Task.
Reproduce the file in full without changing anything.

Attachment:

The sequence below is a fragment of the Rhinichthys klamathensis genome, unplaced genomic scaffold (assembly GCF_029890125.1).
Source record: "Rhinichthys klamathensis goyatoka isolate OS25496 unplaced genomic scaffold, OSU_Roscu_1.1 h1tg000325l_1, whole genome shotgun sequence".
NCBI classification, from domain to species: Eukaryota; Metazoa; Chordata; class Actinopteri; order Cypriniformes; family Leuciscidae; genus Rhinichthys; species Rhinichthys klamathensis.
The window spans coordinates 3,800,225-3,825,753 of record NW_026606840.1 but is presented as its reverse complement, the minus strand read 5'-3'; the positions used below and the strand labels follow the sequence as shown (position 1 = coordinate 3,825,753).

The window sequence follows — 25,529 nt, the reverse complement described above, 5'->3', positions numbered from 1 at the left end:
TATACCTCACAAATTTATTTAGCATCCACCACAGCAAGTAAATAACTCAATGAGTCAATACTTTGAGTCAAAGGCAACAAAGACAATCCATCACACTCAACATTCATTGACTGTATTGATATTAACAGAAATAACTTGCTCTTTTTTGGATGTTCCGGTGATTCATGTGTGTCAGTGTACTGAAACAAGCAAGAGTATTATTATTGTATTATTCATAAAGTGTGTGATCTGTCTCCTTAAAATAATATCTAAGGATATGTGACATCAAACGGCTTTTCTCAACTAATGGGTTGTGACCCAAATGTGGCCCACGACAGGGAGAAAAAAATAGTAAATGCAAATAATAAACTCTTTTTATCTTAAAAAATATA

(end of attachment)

The sequence below is a fragment of the Rhinichthys klamathensis genome, unplaced genomic scaffold (assembly GCF_029890125.1).
Source record: "Rhinichthys klamathensis goyatoka isolate OS25496 unplaced genomic scaffold, OSU_Roscu_1.1 h1tg000325l_1, whole genome shotgun sequence".
NCBI classification, from domain to species: Eukaryota; Metazoa; Chordata; class Actinopteri; order Cypriniformes; family Leuciscidae; genus Rhinichthys; species Rhinichthys klamathensis.
The window spans coordinates 3,800,225-3,825,753 of record NW_026606840.1 but is presented as its reverse complement, the minus strand read 5'-3'; the positions used below and the strand labels follow the sequence as shown (position 1 = coordinate 3,825,753).

The window sequence follows — 25,529 nt, the reverse complement described above, 5'->3', positions numbered from 1 at the left end:
TATACCTCACAAATTTATTTAGCATCCACCACAGCAAGTAAATAACTCAATGAGTCAATACTTTGAGTCAAAGGCAACAAAGACAATCCATCACACTCAACATTCATTGACTGTATTGATATTAACAGAAATAACTTGCTCTTTTTTGGATGTTCCGGTGATTCATGTGTGTCAGTGTACTGAAACAAGCAAGAGTATTATTATTGTATTATTCATAAAGTGTGTGATCTGTCTCCTTAAAATAATATCTAAGGATATGTGACATCAAACGGCTTTTCTCAACTAATGGGTTGTGACCCAAATGTGGCCCACGACAGGGAGAAAAAAATAGTAAATGCAAATAATAAACTCTTTTTATCTTAAAAAATATA